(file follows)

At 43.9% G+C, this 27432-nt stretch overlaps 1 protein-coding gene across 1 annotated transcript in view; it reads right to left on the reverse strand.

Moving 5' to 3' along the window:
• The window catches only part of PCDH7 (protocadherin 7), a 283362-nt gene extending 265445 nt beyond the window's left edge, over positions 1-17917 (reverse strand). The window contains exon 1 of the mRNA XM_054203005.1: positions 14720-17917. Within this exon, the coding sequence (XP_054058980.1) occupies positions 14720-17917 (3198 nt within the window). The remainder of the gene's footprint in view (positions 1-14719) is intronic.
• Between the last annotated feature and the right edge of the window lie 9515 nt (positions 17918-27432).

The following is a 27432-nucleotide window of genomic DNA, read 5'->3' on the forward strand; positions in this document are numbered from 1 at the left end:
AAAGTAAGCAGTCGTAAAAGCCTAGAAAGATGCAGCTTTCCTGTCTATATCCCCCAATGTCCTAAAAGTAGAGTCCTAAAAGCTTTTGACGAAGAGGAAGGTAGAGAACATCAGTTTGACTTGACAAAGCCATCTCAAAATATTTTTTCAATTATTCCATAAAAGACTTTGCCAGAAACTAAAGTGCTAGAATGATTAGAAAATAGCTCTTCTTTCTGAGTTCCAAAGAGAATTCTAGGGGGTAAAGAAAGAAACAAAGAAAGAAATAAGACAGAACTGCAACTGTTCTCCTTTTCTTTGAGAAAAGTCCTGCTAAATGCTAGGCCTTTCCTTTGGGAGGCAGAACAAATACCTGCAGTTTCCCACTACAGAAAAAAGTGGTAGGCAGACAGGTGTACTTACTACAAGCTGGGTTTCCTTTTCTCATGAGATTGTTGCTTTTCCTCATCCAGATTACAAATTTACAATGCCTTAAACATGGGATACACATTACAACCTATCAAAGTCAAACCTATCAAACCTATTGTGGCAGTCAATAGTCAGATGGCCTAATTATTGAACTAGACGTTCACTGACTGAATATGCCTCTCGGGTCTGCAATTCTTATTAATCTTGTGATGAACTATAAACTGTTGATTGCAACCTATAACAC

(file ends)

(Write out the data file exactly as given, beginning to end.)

At 43.9% G+C, this 27432-nt stretch overlaps 1 protein-coding gene across 1 annotated transcript in view; it reads right to left on the reverse strand.

Moving 5' to 3' along the window:
• The window catches only part of PCDH7 (protocadherin 7), a 283362-nt gene extending 265445 nt beyond the window's left edge, over positions 1-17917 (reverse strand). The window contains exon 1 of the mRNA XM_054203005.1: positions 14720-17917. Within this exon, the coding sequence (XP_054058980.1) occupies positions 14720-17917 (3198 nt within the window). The remainder of the gene's footprint in view (positions 1-14719) is intronic.
• Between the last annotated feature and the right edge of the window lie 9515 nt (positions 17918-27432).

The following is a 27432-nucleotide window of genomic DNA, read 5'->3' on the forward strand; positions in this document are numbered from 1 at the left end:
AAAGTAAGCAGTCGTAAAAGCCTAGAAAGATGCAGCTTTCCTGTCTATATCCCCCAATGTCCTAAAAGTAGAGTCCTAAAAGCTTTTGACGAAGAGGAAGGTAGAGAACATCAGTTTGACTTGACAAAGCCATCTCAAAATATTTTTTCAATTATTCCATAAAAGACTTTGCCAGAAACTAAAGTGCTAGAATGATTAGAAAATAGCTCTTCTTTCTGAGTTCCAAAGAGAATTCTAGGGGGTAAAGAAAGAAACAAAGAAAGAAATAAGACAGAACTGCAACTGTTCTCCTTTTCTTTGAGAAAAGTCCTGCTAAATGCTAGGCCTTTCCTTTGGGAGGCAGAACAAATACCTGCAGTTTCCCACTACAGAAAAAAGTGGTAGGCAGACAGGTGTACTTACTACAAGCTGGGTTTCCTTTTCTCATGAGATTGTTGCTTTTCCTCATCCAGATTACAAATTTACAATGCCTTAAACATGGGATACACATTACAACCTATCAAAGTCAAACCTATCAAACCTATTGTGGCAGTCAATAGTCAGATGGCCTAATTATTGAACTAGACGTTCACTGACTGAATATGCCTCTCGGGTCTGCAATTCTTATTAATCTTGTGATGAACTATAAACTGTTGATTGCAACCTATAACAC